Saturday, September 10, 2005


By Tweed

In my last post on the Constitution, I briefly described the history of the adoption of the Constitution. In this post I will briefly describe how the Constitution found its biological parents.

The Constitution is chock full of nifty concepts and rules. There is the "balance of power" concept, the "checks and balances" concept and the "Great Sandini Balancing Act" concept. All of these concepts are buried deep within the text of the Constitution, which has guaranteed their departure into the world of irrelevance and obscurity.

Welcome to the World of Irrelevance and Obscurity.

Part I - The Executive Branch

The Executive Branch of the Federal government is described in Article II of the Constitution, but it has nicer bathrooms than the branch of government described in Article I. Article II provides that the executive power of the United States is vested in the President. This gives the President the authority to enforce the laws of the country, spare one Turkey from the oven each Thanksgiving and not get out of bed to go to work.

The President is empowered to make deals with foreigners, subject to Senate approval. This makes the United States a lot like that nerdy kid you grew up with who had to check with his mom before he could do anything (and she usually said no). Historically, presidents have attempted to circumvent Senate oversight, usually without much success. In 1852, for example, President Filmore tried to enter a trade pact with Spain by pretending to be sick and signing the pact when the Senate went to work that morning. But the Senate found out that evening, and punished the President by re-naming him Millard. Over time, presidents have gained the trust of the Senate, which has rewarded the president with greater freedom of action in foreign affairs under special circumstances, such as when Britney Spears is performing at the Albert Hall.

There's also a Vice President, who gets to bust prostitutes and gamblers.

Part II - The Legislative Branch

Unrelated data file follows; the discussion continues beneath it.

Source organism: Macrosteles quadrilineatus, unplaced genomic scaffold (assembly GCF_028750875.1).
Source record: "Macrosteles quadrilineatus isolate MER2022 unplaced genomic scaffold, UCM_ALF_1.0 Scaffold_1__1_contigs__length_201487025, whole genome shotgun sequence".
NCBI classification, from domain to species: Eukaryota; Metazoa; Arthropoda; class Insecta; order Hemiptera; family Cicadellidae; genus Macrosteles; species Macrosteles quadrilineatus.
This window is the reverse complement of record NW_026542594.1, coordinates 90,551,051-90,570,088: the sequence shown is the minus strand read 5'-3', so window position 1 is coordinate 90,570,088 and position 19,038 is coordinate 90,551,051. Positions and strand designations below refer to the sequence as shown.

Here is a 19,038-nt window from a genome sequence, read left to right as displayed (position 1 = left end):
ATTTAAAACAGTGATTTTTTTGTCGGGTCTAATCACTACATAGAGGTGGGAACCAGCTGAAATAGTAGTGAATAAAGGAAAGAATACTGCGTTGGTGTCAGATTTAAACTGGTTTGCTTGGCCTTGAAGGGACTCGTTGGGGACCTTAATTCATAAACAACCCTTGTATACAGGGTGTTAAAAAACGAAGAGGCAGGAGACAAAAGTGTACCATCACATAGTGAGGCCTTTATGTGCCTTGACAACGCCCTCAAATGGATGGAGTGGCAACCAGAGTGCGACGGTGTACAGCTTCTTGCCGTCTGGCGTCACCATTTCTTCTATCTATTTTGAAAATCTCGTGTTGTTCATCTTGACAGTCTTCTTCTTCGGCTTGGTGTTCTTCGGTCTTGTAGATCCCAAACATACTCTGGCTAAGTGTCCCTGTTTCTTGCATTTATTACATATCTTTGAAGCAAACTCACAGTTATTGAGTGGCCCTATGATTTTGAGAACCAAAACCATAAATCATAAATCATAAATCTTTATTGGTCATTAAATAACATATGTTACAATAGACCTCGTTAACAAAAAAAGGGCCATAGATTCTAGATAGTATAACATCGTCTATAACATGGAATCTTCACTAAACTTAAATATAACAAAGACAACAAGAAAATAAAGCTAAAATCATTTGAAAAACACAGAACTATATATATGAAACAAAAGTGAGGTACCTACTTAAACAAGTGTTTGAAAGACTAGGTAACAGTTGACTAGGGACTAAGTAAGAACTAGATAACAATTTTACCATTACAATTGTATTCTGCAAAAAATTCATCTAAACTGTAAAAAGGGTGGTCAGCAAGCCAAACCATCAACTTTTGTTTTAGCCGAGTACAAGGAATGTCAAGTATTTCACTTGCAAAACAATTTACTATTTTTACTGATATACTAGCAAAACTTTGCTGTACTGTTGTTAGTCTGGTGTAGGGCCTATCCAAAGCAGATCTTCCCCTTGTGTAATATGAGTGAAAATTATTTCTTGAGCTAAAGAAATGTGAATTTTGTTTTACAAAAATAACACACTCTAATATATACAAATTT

The Legislative Branch is described in Article I of the Constitution and consists of two houses, both alike in dignity, in swampy Washington, where we lay our scene. The House of Representatives is larger than the Senate, and consists of 439 representatives, 4,874 staffers and 25,773 interns. The House of Representatives is famous for being the only house of the Legislative Branch with the word "house" in its title. It also makes a great barbecue sauce.

The Senate, consisting of 97 Senators, 7,984 staffers and 487,933 interns, used to be the more dignified house, until the senior Senator from Ohio began making fart noises whenever his colleagues sat down. It is now considered to be closer alligned with the mood of the people.

The chief job of the legislative branch of government is to right the law - an important function, because the law is prone to frequent capsizing.

Part III - The Judicial Branch

The Judicial Branch of government is the Supreme Court and is described in Article III of the Constitution. The Supreme Court is the highest court in the land, which explains the massive orders for pizza and potato chips from the Supreme Court building. The Justices of the Supreme Court hold court in the their hands or in the Halls of Justice. The current members of the Supreme Court are Superman, Wonder Woman, Batman, Robin, Aqua Man, the Flash, the Green Lantern and the Wonder Twins.